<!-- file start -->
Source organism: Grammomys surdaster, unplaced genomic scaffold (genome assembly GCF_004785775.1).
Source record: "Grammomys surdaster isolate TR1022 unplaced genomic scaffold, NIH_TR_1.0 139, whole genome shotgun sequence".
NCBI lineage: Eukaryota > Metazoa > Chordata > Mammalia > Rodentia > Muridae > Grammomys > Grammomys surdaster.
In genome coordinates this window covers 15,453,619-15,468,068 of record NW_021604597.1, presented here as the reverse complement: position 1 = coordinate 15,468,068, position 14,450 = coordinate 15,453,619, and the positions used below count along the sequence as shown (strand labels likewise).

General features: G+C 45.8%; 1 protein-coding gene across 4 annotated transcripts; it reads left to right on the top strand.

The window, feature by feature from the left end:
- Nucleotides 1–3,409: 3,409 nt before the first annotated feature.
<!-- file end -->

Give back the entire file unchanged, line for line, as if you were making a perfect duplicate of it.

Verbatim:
Source organism: Grammomys surdaster, unplaced genomic scaffold (genome assembly GCF_004785775.1).
Source record: "Grammomys surdaster isolate TR1022 unplaced genomic scaffold, NIH_TR_1.0 139, whole genome shotgun sequence".
NCBI lineage: Eukaryota > Metazoa > Chordata > Mammalia > Rodentia > Muridae > Grammomys > Grammomys surdaster.
In genome coordinates this window covers 15,453,619-15,468,068 of record NW_021604597.1, presented here as the reverse complement: position 1 = coordinate 15,468,068, position 14,450 = coordinate 15,453,619, and the positions used below count along the sequence as shown (strand labels likewise).

General features: G+C 45.8%; 1 protein-coding gene across 4 annotated transcripts; it reads left to right on the top strand.

The window, feature by feature from the left end:
- Nucleotides 1–3,409: 3,409 nt before the first annotated feature.